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  • Home > News > Details
    Making cities attractive again

    I watched over the last ten years as the smog has made its permanent home in the Pearl River Delta of Guangdong. Initially I used to see up to maybe 250 days of sunshine a year but these days it is at least that many days with heavy smog or an overcast sky. At the same time, Guangdong's famously fertile land resources have been desecrated with autobahns, factory buildings, high rises, debris, parking lots. It no longer is attractive. The whole stretch from Shenzhen through to Zhaoqing is one blighted spot.

    What can be done?

    Someone mentioned recycling. That is something the Chinese have practiced for a long time. It could hardly get any better. In fact the Chinese recyclers have been buying recyclables from the West and turn it into new products. So far so good.

    Energy consumption: That is a sore area! The buildings here generally lack insulation, double-glazed windows, energy-efficient heaters and coolers. The Chinese have an obsession with saving money. That is why the quality of houses invariably is poor. Houses are built to last until someone knocks them down - usually during a period of 25 or a little more years. That is no incentive to invest in better quality housing.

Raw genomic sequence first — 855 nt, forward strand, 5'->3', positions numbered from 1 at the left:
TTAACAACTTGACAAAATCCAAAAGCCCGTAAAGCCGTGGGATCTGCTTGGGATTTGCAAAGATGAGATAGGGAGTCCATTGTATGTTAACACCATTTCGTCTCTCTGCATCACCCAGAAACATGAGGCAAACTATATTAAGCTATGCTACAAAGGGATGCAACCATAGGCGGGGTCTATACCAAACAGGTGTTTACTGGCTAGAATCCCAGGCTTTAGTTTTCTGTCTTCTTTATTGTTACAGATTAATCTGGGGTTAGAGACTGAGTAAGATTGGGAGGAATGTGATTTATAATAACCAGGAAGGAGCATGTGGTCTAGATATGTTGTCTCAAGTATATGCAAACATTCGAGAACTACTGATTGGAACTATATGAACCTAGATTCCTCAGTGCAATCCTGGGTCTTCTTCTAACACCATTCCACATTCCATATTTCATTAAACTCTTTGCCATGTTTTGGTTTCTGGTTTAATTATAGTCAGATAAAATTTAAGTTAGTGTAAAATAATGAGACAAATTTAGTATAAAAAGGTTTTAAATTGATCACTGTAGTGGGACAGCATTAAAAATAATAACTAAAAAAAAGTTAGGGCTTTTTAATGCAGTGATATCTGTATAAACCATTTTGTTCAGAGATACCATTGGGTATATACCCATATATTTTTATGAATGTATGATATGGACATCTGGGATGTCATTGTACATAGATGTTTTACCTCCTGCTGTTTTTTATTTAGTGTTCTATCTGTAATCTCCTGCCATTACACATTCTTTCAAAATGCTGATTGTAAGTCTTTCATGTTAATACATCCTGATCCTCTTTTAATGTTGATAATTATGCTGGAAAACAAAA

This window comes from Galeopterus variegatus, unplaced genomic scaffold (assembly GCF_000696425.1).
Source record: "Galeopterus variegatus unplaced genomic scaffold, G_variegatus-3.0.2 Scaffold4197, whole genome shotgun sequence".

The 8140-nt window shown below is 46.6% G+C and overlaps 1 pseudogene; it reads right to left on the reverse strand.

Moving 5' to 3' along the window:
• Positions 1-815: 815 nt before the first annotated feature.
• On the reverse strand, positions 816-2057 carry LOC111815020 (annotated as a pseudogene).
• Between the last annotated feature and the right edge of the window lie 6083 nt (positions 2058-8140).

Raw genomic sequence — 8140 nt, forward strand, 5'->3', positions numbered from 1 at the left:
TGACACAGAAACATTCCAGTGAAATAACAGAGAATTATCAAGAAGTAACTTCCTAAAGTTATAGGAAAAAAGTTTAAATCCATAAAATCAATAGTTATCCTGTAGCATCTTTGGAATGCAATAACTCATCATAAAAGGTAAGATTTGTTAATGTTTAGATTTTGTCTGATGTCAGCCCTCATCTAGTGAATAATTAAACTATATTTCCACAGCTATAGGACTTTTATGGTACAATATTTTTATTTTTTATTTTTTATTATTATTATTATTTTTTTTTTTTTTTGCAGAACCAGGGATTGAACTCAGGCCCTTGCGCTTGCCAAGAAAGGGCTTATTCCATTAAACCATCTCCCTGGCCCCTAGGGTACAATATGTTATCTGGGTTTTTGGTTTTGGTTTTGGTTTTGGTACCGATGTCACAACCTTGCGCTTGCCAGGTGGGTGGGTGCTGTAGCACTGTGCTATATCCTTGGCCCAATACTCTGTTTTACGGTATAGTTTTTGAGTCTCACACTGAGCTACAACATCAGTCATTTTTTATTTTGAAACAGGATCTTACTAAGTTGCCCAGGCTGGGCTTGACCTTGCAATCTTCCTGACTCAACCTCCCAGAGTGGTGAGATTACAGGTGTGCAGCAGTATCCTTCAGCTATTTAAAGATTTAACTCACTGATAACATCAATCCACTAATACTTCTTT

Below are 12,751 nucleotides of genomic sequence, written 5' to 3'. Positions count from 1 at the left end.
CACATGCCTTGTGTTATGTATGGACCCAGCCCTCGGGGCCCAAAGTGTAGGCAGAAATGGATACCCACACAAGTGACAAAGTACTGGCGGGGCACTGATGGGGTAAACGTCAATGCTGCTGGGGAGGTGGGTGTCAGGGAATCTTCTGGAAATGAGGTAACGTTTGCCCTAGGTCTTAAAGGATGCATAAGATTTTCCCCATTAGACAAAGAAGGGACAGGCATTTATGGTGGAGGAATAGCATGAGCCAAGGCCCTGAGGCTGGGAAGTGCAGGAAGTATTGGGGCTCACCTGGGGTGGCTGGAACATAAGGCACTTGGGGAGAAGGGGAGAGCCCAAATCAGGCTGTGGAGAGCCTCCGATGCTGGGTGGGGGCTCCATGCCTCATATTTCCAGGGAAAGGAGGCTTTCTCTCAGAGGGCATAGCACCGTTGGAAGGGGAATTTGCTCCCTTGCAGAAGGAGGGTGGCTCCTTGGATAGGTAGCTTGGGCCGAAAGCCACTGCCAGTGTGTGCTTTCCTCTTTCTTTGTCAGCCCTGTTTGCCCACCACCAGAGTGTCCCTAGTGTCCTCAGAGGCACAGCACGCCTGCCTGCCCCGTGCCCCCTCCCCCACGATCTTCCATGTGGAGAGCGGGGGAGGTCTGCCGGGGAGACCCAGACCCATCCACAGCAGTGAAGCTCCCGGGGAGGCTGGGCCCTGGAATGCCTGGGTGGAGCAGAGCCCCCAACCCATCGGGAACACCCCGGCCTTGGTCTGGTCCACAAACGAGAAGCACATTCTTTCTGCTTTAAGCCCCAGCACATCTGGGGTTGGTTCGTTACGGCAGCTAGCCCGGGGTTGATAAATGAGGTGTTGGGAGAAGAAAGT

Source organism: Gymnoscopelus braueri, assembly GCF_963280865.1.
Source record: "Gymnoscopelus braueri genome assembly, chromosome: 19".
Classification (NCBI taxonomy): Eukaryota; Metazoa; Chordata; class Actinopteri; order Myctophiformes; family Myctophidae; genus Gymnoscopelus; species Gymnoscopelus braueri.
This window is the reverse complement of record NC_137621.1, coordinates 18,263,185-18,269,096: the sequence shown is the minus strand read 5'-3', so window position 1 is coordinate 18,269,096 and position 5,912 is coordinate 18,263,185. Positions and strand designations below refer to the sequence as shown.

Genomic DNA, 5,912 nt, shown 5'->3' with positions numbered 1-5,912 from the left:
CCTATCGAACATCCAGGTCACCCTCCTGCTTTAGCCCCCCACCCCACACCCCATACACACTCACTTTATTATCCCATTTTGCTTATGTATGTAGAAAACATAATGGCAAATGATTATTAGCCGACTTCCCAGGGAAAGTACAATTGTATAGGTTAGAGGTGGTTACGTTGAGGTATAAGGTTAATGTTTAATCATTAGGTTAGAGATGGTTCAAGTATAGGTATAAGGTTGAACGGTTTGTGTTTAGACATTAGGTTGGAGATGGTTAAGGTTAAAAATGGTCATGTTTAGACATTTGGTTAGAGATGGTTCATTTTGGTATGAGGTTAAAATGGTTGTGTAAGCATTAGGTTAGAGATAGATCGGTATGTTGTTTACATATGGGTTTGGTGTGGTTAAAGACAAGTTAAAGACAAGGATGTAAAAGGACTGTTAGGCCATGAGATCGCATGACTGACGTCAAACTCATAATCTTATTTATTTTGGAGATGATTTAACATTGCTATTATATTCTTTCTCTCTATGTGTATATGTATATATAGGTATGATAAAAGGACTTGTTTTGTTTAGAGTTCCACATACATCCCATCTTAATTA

Cities are now built to drive, not to live in. They have to be motorist-orientated. They have become pedestrian-hostile. It is no pleasure walking in any Chinese city. Pedestrians are the losers anywhere, motorists are the winners. This needs a big change in the mentality of locals! I don't think it is a good idea to force pedestrians to use underpasses or overpasses so that cars can travel unhindered. In the underpasses you get lost. They are time-consuming. And they get locked down during the night. Why? Another Chinese speciality - underpasses are shopping areas. Shops only open when there are numbers of people. They close in the evening. Pedestrians then have to cross the roads in utter darkness on foot. What a perverted way of addressing pedestrian and motorist needs!

    And do people really need to drive around in their own cars? We don't in Europe. Europeans have cars, yes, but most rely on public transport for their commutes. China seems to follow the U.S. way. A blind alley, as we all know!

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